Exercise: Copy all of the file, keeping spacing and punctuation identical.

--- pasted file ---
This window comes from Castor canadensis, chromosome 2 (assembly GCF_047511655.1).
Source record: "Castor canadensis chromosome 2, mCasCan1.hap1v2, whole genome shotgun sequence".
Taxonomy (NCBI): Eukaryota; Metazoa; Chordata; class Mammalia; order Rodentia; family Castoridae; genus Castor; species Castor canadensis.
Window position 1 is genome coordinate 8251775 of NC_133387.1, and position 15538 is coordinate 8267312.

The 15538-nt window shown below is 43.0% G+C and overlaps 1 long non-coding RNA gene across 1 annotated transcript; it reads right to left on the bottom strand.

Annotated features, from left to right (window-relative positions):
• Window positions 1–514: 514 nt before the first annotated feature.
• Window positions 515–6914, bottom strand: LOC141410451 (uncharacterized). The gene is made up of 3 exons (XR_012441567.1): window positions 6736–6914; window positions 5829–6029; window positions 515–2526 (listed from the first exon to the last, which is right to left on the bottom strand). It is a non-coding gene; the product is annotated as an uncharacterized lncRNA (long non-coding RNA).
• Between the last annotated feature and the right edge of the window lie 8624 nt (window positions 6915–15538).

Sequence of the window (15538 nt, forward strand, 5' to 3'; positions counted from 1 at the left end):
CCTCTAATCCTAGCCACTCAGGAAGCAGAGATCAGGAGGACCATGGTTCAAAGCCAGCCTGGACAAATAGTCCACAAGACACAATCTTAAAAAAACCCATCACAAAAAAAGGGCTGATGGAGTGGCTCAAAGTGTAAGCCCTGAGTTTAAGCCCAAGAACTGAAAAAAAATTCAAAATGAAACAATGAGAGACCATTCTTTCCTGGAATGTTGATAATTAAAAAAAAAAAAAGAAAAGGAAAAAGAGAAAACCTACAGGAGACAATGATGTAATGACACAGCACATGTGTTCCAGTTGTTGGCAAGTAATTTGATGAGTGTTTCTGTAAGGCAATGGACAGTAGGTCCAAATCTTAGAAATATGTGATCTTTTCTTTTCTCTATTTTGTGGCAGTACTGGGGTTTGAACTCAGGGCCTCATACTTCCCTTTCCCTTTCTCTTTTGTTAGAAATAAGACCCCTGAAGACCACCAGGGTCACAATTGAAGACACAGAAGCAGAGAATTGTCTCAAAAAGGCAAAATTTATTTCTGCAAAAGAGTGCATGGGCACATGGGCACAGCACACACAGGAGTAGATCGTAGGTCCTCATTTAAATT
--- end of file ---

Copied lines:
This window comes from Castor canadensis, chromosome 2 (assembly GCF_047511655.1).
Source record: "Castor canadensis chromosome 2, mCasCan1.hap1v2, whole genome shotgun sequence".
Taxonomy (NCBI): Eukaryota; Metazoa; Chordata; class Mammalia; order Rodentia; family Castoridae; genus Castor; species Castor canadensis.
Window position 1 is genome coordinate 8251775 of NC_133387.1, and position 15538 is coordinate 8267312.

The 15538-nt window shown below is 43.0% G+C and overlaps 1 long non-coding RNA gene across 1 annotated transcript; it reads right to left on the bottom strand.

Annotated features, from left to right (window-relative positions):
• Window positions 1–514: 514 nt before the first annotated feature.
• Window positions 515–6914, bottom strand: LOC141410451 (uncharacterized). The gene is made up of 3 exons (XR_012441567.1): window positions 6736–6914; window positions 5829–6029; window positions 515–2526 (listed from the first exon to the last, which is right to left on the bottom strand). It is a non-coding gene; the product is annotated as an uncharacterized lncRNA (long non-coding RNA).
• Between the last annotated feature and the right edge of the window lie 8624 nt (window positions 6915–15538).

Sequence of the window (15538 nt, forward strand, 5' to 3'; positions counted from 1 at the left end):
CCTCTAATCCTAGCCACTCAGGAAGCAGAGATCAGGAGGACCATGGTTCAAAGCCAGCCTGGACAAATAGTCCACAAGACACAATCTTAAAAAAACCCATCACAAAAAAAGGGCTGATGGAGTGGCTCAAAGTGTAAGCCCTGAGTTTAAGCCCAAGAACTGAAAAAAAATTCAAAATGAAACAATGAGAGACCATTCTTTCCTGGAATGTTGATAATTAAAAAAAAAAAAAGAAAAGGAAAAAGAGAAAACCTACAGGAGACAATGATGTAATGACACAGCACATGTGTTCCAGTTGTTGGCAAGTAATTTGATGAGTGTTTCTGTAAGGCAATGGACAGTAGGTCCAAATCTTAGAAATATGTGATCTTTTCTTTTCTCTATTTTGTGGCAGTACTGGGGTTTGAACTCAGGGCCTCATACTTCCCTTTCCCTTTCTCTTTTGTTAGAAATAAGACCCCTGAAGACCACCAGGGTCACAATTGAAGACACAGAAGCAGAGAATTGTCTCAAAAAGGCAAAATTTATTTCTGCAAAAGAGTGCATGGGCACATGGGCACAGCACACACAGGAGTAGATCGTAGGTCCTCATTTAAATT